Remembering a Heroic Father

Remembering a Heroic Father

In 1935, shortly before Father was transferred to Hrachovo, near Rimavská Sobota, close to the Hungarian border, he caught a large fish, a hlavatka, in the Hron River. It was a large catfish weighing over 9 kilograms. It created much excitement in the community. People didn’t know that such large fish existed in the River Hron. Father was photographed with it, and I was with him when he cleaned it and cut into many pieces. All fathers’ friends wanted to taste it.

“A human being should be able to change a diaper, plan an invasion, butcher a hog, conn a ship, design a building, write a sonnet, balance accounts, build a wall, set a bone, comfort the dying, take orders, give orders, cooperate, act alone, solve equations, analyze a new problem, pitch manure, program a computer, cook a tasty meal, fight efficiently, die gallantly. Specialization is for insects.”  

                                         — Robert Heinlein, Time Enough for Love, 1973

My late husband Charles Novacek loved his father Antonin Novacek and loved writing about him, too. On Father’s Day 2013 I posted “About My Father – Antonin Novacek 1896-1971” on this blog, an essay Charles penned for a writing class.

This Father’s Day I’m posting a slightly edited document I found in old computer files — notes Charles wrote about his father while writing Border Crossings: Coming of Age in the Czech Resistance. Some of this information made it into the book, some didn’t.

As described by Charles, Antonin Novacek appears to truly be the “competent man” exemplified in literature. He could do anything perfectly or at least demonstrated a vast range of abilities and knowledge that made him a sort of “Polymath”. . . a Superman. . . a Hero.

I never met Charles’ father. Some people might think he sounded “too good to be true.” But if you knew Charles you know his father was that good and that true!

MY FATHER: Notes from Charles Novacek

World War I, 1916 – Antonin Novacek is seated in the front row, second from holding his violin

My father Antonin Novacek was a police officer.  He had substantial training in World War I, in the Czechoslovakian Legion in Russia as a POW, and the Police Academy in the new Czechoslovakia when he returned home in 1918.  Father had the strongest influence on me.  He was a nature loving horseman, he liked fishing and hunting.  He only killed animals on the overpopulation list.

He was a master carpenter.  He made beautiful, exotic furniture, musical instruments like violins, cellos, and occasionally enjoyed working on house construction.  He made shoes and gloves for all in the family, improvised clothing and coats not available to buy. He was a self-educated engineer who could produce anything he put his mind to.

At home he was a loving Father, husband, excellent cook. He learned about exotic foods from the Gypsies and learned baking by experimentation.  During war and the times when many things we’re not available Father could concoct anything.  When he was cooking he made me observe. He used to say that a good man must know how to prepare food and help his woman keep up the house.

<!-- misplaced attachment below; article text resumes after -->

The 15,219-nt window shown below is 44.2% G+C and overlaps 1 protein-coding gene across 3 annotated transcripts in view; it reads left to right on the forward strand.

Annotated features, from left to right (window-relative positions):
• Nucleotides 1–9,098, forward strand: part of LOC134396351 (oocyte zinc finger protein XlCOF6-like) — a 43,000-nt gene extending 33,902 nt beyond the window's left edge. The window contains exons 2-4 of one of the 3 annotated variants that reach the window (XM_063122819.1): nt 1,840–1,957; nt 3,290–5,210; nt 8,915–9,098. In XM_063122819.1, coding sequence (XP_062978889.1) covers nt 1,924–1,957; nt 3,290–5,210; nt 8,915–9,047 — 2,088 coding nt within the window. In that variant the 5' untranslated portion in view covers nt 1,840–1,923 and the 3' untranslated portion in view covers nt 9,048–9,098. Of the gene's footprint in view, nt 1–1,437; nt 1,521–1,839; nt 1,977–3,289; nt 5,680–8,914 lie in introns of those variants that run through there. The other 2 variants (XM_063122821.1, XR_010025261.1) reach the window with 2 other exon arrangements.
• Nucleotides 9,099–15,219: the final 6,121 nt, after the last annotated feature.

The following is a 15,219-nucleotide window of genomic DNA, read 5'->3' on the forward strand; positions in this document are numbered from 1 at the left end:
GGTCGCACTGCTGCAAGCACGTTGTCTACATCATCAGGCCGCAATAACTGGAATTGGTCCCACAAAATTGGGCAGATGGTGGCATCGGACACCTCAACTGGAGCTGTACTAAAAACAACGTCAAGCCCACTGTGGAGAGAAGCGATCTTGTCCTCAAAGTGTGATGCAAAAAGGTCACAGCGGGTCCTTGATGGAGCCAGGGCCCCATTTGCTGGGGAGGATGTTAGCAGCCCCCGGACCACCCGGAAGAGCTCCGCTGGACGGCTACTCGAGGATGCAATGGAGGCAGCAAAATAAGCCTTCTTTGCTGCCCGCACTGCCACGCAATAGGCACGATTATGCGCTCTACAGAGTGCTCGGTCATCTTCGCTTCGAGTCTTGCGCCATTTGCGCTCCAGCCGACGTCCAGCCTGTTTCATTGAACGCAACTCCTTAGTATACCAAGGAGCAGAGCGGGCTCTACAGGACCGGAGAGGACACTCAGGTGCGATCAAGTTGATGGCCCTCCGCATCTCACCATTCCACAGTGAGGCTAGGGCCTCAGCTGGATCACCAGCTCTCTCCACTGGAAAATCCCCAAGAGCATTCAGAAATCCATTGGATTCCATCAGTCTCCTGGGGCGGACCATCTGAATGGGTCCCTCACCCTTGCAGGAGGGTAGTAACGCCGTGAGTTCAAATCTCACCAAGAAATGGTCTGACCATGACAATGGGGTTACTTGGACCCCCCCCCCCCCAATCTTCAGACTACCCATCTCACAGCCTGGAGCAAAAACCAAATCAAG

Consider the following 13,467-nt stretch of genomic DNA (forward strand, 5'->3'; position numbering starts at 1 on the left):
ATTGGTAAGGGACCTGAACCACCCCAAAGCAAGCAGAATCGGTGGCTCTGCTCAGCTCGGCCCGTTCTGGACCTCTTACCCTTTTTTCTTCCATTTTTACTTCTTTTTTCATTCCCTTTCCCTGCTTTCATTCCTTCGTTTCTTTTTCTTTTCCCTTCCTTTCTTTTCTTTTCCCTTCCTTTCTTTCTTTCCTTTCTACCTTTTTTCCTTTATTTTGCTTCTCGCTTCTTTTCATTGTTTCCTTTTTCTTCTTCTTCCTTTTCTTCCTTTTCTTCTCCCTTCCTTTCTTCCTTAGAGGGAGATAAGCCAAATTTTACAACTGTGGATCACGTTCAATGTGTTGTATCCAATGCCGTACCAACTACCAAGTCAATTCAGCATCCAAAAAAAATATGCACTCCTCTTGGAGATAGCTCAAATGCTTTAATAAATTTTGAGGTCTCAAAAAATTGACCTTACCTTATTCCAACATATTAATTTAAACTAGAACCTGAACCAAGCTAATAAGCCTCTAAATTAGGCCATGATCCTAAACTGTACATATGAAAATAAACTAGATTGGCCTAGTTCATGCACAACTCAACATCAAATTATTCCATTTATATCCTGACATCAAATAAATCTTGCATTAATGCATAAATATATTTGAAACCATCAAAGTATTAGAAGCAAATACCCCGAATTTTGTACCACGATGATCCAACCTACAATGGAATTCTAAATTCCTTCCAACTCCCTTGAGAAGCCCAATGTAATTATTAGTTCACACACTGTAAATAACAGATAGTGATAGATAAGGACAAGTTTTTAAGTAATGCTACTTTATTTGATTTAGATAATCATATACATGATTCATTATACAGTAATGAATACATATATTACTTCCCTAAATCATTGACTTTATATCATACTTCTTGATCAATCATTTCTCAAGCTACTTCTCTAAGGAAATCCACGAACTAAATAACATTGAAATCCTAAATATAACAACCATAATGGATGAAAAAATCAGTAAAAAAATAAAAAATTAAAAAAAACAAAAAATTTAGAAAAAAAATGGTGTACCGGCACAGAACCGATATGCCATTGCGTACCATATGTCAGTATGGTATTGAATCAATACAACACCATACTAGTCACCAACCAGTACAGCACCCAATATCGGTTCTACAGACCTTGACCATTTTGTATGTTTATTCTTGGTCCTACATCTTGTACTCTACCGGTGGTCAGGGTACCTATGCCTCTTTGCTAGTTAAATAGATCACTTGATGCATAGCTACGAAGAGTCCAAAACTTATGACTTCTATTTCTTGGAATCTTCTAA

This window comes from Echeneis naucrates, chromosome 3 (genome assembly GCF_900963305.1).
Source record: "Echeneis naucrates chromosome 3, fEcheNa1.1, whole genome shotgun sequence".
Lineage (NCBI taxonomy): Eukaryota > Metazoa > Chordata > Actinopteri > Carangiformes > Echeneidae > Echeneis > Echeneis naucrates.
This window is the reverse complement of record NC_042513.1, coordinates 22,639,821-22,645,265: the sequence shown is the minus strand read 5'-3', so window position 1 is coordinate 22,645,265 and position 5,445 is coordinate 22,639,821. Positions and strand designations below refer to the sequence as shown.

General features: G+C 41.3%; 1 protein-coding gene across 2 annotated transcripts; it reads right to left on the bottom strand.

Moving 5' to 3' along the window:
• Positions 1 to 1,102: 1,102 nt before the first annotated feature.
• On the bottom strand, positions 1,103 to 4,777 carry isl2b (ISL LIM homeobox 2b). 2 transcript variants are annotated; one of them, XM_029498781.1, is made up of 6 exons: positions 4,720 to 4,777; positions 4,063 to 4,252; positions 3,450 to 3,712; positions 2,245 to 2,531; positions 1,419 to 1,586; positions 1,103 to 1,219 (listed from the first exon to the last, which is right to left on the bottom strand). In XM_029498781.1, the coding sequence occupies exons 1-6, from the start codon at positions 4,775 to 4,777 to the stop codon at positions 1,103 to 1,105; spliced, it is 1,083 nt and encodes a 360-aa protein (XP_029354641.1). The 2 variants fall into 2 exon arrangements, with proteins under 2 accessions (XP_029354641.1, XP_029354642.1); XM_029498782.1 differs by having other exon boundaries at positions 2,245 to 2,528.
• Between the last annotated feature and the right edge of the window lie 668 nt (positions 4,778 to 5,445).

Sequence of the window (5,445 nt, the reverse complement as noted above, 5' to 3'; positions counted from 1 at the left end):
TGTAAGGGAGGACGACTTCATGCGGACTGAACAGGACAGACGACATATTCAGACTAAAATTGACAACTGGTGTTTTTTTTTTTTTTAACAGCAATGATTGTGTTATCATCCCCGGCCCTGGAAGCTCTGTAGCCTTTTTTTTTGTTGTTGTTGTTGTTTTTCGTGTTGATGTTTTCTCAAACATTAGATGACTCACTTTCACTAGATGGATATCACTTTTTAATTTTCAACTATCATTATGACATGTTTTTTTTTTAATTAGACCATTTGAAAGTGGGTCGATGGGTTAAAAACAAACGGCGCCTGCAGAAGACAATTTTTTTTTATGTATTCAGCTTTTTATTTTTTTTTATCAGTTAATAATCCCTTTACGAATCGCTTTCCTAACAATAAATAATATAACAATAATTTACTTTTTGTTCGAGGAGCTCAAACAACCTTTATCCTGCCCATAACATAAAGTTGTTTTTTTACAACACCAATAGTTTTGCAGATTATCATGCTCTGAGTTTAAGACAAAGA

From potato and fruit peels he fermented mash and distilled it in a device he made to produce moonshine Moravian style, ‘palinka’.  He explained that alcohol made like that wasn’t pure enough, so he had to run it through the still several times to reduce the methyl alcohol that could damage one’s eyes.

He encouraged me to read and supported my efforts to draw paint and carve with his knife.  Father would carve an animal from a piece of pine, let me observe how Imade certain cuts, showed me how to sharpen knives on a flat stone and how to make chisels from steel bars.  In the winter during the freezing night he would make a large piece of ice in the backyard by spraying a pile of snow with water and let me carve whatever I wanted.  He personally supervised my violin classes and singing.

In prison I remembered Father very much, I would ask, “What would Father do in this or that case, how would he handle the prison conditions?”

On outings in the wilderness he let me kill a hare or a rabbit, or in the river taught me how to fish.  Cleaning and preparing meat to cook was a special chore.  Father stressed many times how to wash it when there was plenty of water.  When he killed a rabbit and there was no water to wash it, Father showed me how to separate the portions of meat from the body of the animal, apply the cooking condiments, and roast the portion that was not contaminated.

He explained what to do when I injured myself and how to attend such an injury, or how to treat the horse when mounting or dismounting.  When the hunted animal wasn’t killed, Father made me kill it at once so it wouldn’t suffer.

Father made me very attentive to my Mother.  I always had to treat her with care and respect.  Discipline at home and in school was a priority.  I was made to obey Mother, my teachers and older people implicitly.  When I was facing elders (especially ladies) I had to be attentive.

When greeted I had to wait until a hand was reached out for me to shake.  I was not allowed to extend my hand first.  I had to follow the established rules without questions. I was not allowed to change any rules until much later.  I also went through a rigorous process to learn to tell the truth.  Father was straight and fair with everyone.  His son was not allowed to lie.  Later I was given the alternative to keep my mouth shut when I felt wronged.

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